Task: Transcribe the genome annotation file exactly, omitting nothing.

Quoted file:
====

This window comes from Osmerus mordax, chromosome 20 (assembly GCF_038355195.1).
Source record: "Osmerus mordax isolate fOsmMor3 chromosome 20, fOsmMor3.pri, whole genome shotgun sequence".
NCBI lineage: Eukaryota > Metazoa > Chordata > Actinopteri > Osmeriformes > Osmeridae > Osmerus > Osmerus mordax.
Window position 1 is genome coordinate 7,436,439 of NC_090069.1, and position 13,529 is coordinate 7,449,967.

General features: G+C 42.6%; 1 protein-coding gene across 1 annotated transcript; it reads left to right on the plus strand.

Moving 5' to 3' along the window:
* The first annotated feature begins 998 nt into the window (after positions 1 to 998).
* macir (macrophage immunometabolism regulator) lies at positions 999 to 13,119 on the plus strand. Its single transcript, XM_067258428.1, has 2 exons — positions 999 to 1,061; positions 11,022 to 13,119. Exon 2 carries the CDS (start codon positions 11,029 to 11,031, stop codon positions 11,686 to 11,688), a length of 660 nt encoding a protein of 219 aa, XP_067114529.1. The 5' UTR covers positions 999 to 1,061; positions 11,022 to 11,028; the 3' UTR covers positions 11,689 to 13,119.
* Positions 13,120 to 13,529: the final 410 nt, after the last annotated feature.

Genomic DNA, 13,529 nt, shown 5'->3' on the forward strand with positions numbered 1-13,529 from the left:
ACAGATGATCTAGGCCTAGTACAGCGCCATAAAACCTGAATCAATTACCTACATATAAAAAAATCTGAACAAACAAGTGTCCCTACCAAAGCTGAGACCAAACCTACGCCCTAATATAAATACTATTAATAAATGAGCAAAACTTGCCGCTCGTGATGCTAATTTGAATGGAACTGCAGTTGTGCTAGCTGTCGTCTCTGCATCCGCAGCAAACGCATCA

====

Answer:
This window comes from Osmerus mordax, chromosome 20 (assembly GCF_038355195.1).
Source record: "Osmerus mordax isolate fOsmMor3 chromosome 20, fOsmMor3.pri, whole genome shotgun sequence".
NCBI lineage: Eukaryota > Metazoa > Chordata > Actinopteri > Osmeriformes > Osmeridae > Osmerus > Osmerus mordax.
Window position 1 is genome coordinate 7,436,439 of NC_090069.1, and position 13,529 is coordinate 7,449,967.

General features: G+C 42.6%; 1 protein-coding gene across 1 annotated transcript; it reads left to right on the plus strand.

Moving 5' to 3' along the window:
* The first annotated feature begins 998 nt into the window (after positions 1 to 998).
* macir (macrophage immunometabolism regulator) lies at positions 999 to 13,119 on the plus strand. Its single transcript, XM_067258428.1, has 2 exons — positions 999 to 1,061; positions 11,022 to 13,119. Exon 2 carries the CDS (start codon positions 11,029 to 11,031, stop codon positions 11,686 to 11,688), a length of 660 nt encoding a protein of 219 aa, XP_067114529.1. The 5' UTR covers positions 999 to 1,061; positions 11,022 to 11,028; the 3' UTR covers positions 11,689 to 13,119.
* Positions 13,120 to 13,529: the final 410 nt, after the last annotated feature.

Genomic DNA, 13,529 nt, shown 5'->3' on the forward strand with positions numbered 1-13,529 from the left:
ACAGATGATCTAGGCCTAGTACAGCGCCATAAAACCTGAATCAATTACCTACATATAAAAAAATCTGAACAAACAAGTGTCCCTACCAAAGCTGAGACCAAACCTACGCCCTAATATAAATACTATTAATAAATGAGCAAAACTTGCCGCTCGTGATGCTAATTTGAATGGAACTGCAGTTGTGCTAGCTGTCGTCTCTGCATCCGCAGCAAACGCATCA